Working longer is a thing of the past, if you only look at averages. This worker is not average and may be endangering his health.

Do you feel like you are working long hours? It could be worse. You could be working as long as your parents did.

An article by Steve Hargreaves in CNN/Money found that Americans are working much less now than they did a generation ago.

"The average work week has gone from over 38 hours in 1964 to under 34 hours in 2013 — a drop of nearly 12 percent, according to the Bureau of Labor Statistics," Hargreaves writes. "A big reason for the decline is the growth in part-time jobs, which have surged as more women entered the workforce and the number of restaurants, shopping malls and other establishments that employ part-time workers have exploded."

In other words, it is all about averages. One of those "if your feet are in ice water and your hands in boiling water on the average you feel fine" sort of things.

So, you really might be working a lot more.

Yet, people report more leisure time than in the '60s — up from 35 hours a week in 1965 to 42 hours in 2012.

If, by some lucky chance, you are working more than the "average American," there may be some dangers.

David DiSalvo in Forbes warns that working long hours could kill you: "The study, published in the American Journal of Epidemiology, shows that a combination of stress, raised blood pressure and unhealthy diets stemming from long working hours may be the cause of thousands of workers' serious health problems. The study combined the results of different studies over the last 50 years and found that spending too long in the office resulted in a 40 to 80 percent greater chance of heart disease compared to an eight-hour work day."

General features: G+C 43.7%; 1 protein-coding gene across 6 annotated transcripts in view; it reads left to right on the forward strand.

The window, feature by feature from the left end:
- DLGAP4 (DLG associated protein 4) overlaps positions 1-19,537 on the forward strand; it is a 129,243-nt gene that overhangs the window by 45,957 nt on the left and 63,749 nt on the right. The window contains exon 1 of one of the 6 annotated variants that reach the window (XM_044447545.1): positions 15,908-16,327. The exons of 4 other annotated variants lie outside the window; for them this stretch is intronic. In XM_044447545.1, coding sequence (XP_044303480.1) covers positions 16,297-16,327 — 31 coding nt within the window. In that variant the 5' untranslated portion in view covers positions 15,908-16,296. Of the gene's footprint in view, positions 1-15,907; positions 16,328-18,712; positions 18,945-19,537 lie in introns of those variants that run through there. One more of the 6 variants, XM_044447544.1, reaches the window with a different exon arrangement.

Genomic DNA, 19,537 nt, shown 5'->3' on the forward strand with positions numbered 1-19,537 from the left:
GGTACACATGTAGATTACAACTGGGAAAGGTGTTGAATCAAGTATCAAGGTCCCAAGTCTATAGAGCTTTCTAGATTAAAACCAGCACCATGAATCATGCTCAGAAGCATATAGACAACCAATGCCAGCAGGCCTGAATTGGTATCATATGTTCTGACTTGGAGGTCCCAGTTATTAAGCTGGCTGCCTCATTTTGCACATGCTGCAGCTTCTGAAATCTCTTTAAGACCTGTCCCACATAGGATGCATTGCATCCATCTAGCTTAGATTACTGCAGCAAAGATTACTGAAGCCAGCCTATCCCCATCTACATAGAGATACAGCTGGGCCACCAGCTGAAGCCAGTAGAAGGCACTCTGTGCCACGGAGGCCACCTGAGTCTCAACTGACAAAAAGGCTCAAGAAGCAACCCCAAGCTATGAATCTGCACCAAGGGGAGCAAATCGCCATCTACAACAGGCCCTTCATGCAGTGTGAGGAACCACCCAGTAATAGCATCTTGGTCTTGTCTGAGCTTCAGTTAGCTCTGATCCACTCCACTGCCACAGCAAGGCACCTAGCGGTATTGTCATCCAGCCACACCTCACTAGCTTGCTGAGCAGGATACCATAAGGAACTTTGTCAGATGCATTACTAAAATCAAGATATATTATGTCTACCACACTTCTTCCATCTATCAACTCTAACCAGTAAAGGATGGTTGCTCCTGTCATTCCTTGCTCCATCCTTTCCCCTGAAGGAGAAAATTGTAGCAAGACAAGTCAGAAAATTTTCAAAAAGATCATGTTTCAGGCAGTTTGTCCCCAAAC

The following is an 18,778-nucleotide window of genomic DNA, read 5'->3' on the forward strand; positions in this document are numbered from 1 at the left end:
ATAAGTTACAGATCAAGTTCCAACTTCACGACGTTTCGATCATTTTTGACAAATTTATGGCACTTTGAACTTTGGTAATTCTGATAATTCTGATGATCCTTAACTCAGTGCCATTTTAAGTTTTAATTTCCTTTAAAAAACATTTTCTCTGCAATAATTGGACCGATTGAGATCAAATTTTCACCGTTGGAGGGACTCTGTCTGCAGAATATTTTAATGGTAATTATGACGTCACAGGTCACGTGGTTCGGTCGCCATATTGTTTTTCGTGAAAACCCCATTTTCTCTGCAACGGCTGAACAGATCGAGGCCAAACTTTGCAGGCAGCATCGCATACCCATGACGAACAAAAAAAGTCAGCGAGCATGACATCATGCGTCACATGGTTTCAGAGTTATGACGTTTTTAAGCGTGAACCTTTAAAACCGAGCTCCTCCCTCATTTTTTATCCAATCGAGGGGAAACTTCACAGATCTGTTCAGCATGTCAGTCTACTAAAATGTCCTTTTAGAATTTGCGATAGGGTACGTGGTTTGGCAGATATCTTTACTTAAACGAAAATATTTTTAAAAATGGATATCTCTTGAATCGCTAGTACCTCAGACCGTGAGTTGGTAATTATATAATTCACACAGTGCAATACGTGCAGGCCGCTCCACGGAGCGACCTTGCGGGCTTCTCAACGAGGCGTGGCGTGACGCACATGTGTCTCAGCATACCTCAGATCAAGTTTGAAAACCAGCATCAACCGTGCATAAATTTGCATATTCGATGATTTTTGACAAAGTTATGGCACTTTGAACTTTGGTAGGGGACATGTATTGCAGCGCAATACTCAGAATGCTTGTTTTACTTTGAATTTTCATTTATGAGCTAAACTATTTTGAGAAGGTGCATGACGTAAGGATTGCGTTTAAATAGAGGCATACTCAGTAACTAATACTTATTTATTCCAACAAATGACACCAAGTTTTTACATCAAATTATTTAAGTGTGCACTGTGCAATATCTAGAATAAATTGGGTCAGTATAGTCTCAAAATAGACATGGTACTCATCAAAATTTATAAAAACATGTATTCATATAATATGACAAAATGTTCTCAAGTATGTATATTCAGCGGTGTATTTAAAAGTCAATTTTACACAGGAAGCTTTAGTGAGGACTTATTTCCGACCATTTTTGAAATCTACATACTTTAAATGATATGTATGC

Matt McMillen at CNN Health says this is depressing: "(A) study, which followed 2,123 British civil servants for six years, found that workers who put in an average of at least 11 hours per day at the office had roughly two-and-a-half times higher odds of developing depression than their colleagues who clocked out after seven or eight hours. The link between long workdays and depression persisted even after the researchers took into account factors such as job strain, the level of support in the workplace, alcohol use, smoking and chronic physical diseases."

1 comment on this story

Some may take long hours as a point of pride. Jill Felska at the tech and design blog Path.To begs to differ: "Repeat after me: Longer hours do not equal more productivity. In fact, more often than not, long hours equal the complete opposite. They mean you have not figured out how to manage your priorities, have committed to too much or are working in an office atmosphere that is not the right fit for you. This is no longer the industrial revolution. No longer do we produce X-number of widgets per hour. Instead, we are working by the flow of our brain, energy and motivation, which can vary day by day. In short, our entire idea of the workday (a.k.a. the 9 to 5) is based on a model from an era that no longer exists!"


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